Within a few weeks into 2012, Avalon will begin work on a 2013 theme, Hee said. Members will submit ideas to a seven-to-nine-person committee, which then considers them all while talking about the music and costumes and the kind of presentation they will have, until it gets narrowed down to an agreed-upon theme.
All that work is done quickly, Hee said, and, for a while, at least, secretly.
So secret, he added, that until sometime in the 1990s, bands submitted their ideas to a South Philly priest, who guarded them.
Everything is done by computer now and is time stamped, he said. If one band submits an idea that another has already put forward, that band has to come up with something else.
“We don’t want duplicate themes,” Hee said.
While string band members practice and get ready for their annual parade, they perform all over the East Coast and sometimes abroad to help raise money for costumes and props, Hee said.
A band can spend anywhere from $75,000 to $125,000 on its parade theme, Hee said.
“It’s not a cheap hobby,” Hee said.
And, he said, mummery really isn’t a hobby.
“It’s a lifestyle choice,” Hee said.
“We do fifty to seventy performances during the year,” Hee said.
BAND ON THE RUN
In March, in particular, he said, Avalon will do six to eight performances in St. Patrick’s Day parades.
“We’re out every weekend,” he said, but he added, the effort is worth it. “It’s going to put twenty-thousand dollars into our bank account.”
Hee said bands all have parties and other fund-raisers to cover the costs of parading.
“A lot of time and energy and dedication goes into it,” Hee said.
And a lot of effort goes into changing local perceptions of the parade.
“We’re not a bunch of drunks in costumes,” Hee said.
In recent years, Mummers have tried to emphasize the parade is a family event.
“That’s stressed even more so this year,” Hee said.
There are lots of indications the parade is kid-friendly, he said.
“There’s a toy theme, a carnival theme and a candy theme,” in this year’s parade, he explained.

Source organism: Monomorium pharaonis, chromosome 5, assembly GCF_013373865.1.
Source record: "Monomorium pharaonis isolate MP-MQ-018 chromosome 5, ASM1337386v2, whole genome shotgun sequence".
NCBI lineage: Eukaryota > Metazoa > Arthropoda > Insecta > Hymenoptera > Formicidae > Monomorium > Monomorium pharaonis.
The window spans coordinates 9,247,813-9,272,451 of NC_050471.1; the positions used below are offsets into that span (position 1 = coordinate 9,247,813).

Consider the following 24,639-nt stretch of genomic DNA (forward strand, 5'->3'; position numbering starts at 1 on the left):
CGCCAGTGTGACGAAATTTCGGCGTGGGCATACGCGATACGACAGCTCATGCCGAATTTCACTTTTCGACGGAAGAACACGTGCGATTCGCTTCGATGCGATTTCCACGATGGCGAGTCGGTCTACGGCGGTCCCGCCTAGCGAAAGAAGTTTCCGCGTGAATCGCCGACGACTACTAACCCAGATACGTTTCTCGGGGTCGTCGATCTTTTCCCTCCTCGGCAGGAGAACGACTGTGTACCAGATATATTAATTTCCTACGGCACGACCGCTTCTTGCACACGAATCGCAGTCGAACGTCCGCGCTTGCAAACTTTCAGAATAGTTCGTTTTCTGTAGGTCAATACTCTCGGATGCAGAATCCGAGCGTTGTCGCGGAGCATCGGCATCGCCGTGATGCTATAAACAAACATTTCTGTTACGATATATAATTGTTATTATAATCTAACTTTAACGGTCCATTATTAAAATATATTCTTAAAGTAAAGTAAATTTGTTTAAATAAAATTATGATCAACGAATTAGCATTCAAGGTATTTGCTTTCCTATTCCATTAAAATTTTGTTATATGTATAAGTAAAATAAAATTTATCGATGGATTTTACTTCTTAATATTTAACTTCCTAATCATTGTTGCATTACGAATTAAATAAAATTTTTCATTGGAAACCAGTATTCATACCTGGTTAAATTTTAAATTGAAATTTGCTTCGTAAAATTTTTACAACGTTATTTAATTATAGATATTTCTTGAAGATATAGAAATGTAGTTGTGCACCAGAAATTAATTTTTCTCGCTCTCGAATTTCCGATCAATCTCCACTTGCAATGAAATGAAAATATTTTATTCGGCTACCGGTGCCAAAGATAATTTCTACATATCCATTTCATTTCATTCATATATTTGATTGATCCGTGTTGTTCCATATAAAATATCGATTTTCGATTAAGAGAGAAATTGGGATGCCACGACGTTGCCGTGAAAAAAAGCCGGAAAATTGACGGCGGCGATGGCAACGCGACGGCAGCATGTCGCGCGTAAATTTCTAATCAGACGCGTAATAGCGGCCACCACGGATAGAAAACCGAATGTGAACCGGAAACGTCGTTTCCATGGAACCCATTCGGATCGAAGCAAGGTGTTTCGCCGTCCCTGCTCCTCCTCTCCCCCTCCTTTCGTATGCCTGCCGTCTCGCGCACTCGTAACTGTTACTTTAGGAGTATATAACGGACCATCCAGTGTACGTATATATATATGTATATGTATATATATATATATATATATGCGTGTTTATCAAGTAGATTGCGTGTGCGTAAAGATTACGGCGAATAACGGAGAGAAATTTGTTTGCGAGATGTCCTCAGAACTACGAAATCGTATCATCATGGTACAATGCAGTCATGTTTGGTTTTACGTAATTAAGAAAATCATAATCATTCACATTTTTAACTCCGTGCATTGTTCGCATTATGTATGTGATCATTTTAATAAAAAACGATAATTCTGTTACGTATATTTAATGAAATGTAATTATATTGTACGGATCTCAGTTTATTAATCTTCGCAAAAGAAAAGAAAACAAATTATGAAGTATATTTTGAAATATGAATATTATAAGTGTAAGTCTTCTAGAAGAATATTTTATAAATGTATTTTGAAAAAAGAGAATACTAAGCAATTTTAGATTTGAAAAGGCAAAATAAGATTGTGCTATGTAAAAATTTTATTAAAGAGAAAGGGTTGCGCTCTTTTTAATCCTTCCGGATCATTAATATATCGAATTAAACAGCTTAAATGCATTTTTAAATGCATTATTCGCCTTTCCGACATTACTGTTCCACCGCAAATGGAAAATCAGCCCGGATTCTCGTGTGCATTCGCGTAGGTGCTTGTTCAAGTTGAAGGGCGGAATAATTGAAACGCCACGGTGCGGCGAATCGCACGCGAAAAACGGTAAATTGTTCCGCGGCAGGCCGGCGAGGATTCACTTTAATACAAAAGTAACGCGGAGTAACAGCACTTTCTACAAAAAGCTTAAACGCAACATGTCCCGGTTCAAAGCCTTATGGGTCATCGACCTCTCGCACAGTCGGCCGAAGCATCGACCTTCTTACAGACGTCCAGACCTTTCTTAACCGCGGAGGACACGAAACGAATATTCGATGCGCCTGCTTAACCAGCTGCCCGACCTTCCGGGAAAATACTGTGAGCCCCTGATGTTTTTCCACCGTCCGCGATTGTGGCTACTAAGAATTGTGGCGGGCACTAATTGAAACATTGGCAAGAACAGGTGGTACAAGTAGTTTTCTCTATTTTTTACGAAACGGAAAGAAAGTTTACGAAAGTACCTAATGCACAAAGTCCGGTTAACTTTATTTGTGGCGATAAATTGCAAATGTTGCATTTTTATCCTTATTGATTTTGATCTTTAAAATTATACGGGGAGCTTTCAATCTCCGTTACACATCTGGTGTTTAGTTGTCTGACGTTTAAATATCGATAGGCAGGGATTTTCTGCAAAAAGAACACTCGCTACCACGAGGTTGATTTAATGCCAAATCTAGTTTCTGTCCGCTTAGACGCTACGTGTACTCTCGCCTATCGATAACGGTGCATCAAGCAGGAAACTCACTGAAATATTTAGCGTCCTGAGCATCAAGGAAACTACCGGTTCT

Hee doesn’t think many Philadelphians, as used to mummery as they are, really recognize what a great event the parade is.
“It seems the farther we get away from Philly, the more appreciative people are,” Hee said. “People in Philly are so used to [the Mummers Parade] they don’t realize they can’t get this anywhere else.” ••
Reporter John Loftus can be reached at 215-354-3110 or firstname.lastname@example.org
New Year’s strut …
This year’s Mummer’s Parade steps off at 9 a.m. Jan. 1 when the Comics start their march toward City Hall from Broad Street and Washington Avenue. String bands will begin an hour later at Marconi Plaza, Broad Street and Oregon Avenue.
TV: Channel 17 will broadcast the parade, which is expected to last about six and a half hours.
Before the parade: In the days leading up to New Year’s Day, Mummers can be seen and heard practicing all over the place, especially in South Philly. Drive around the neighborhood and they’ll be spotted under I-95 and in schoolyards.
The parade after the parade: After they perform before judges at 16th Street and JFK Boulevard, Mummers will pack up and head to Second Street South Philly for the “Two Street Parade.”
Little-known fact: Although some string bands take their names from towns, regions, neighborhoods or even family names, Avalon was named for a brand of cigarettes that was popular in the 1930s and ’40s.
Web site: www.phillymummers.com has lots of information and links to other sites dedicated to mummery. ••